Yelk is another of Hoffman's kind of guys.
Early in his career at Iowa State, Yelk missed a field goal attempt. The Cyclones never really gave him a second chance, relegating him to punting and kickoff duties. Hoffman feels like he deserves another chance to be a field goal specialist.
"They're hungry," Hoffman said. "They're grateful for the opportunity."
Hoffman's background is as varied as the kickers he brings in. He has a bachelor's degree in economics and a masters in sports administration. He punted for the long-forgotten Washington Generals in the USFL. He spent one season as a high school coach. He even went to Italy for a couple of years to work with fledgling teams.
Over the past year, Hoffman worked as a consultant for NFL teams and gave private lessons to college kids and high school wannabes. But he wanted to get back in the game. He jumped at the chance to work with Falcons special teams coordinator Joe DeCamillis, a friend since the 1990s when both coached in the NFC East.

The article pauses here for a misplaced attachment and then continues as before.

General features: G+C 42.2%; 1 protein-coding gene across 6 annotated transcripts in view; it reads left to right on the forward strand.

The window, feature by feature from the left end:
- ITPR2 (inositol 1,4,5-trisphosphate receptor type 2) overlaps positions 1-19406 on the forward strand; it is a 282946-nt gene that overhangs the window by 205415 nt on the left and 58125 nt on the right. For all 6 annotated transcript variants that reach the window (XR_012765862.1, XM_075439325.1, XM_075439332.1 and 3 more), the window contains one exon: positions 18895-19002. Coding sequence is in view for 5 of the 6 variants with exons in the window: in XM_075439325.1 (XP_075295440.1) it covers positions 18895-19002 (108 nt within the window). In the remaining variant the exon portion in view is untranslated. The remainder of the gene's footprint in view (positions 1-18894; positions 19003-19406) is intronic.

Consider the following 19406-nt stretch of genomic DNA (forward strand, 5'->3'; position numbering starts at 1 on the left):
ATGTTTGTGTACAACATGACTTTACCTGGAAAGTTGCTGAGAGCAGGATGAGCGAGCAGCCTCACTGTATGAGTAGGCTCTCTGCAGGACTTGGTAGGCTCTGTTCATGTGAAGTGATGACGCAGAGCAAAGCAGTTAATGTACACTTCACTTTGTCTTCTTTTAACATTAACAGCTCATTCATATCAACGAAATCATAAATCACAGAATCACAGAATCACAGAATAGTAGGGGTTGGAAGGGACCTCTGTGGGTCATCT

"Steve doesn't want to just be a kicking coach," Mora said. "He wants to be a special teams coordinator someday."
During practice, Hoffman hovers around the kickers with his own video camera. He makes his own tapes so can analyze the smallest details without burdening the team's regular film crew.
"I've got stop and go. I've got split screen. I can superimpose one kick on top of another kick," Hoffman said. "I burn the tapes onto DVDs and take them home with me."
Hoffman's solitary style is passed on to his kickers, who must learn to cope with the fact that they're not like everyone else on the team.
"Kickers are good athletes in their own way, but they're nothing like these other guys," Hoffman said. "I always tell them, 'You're lucky that when they made the rules for this game, they put in a kicker. Keep your mouth shut. You're only as good as your next kick.'"
Mora compares Hoffman to a swing coach in golf.
"He's one of those guys who gets real scientific about it," the head coach said. "He's made it his passion."
Hoffman starts out slowly with his kickers, feeling that too many teams make the mistake of throwing a youngster into tough situations right away.
Hey kid, can you make this 47-yarder into the wind? If not, you're outta here.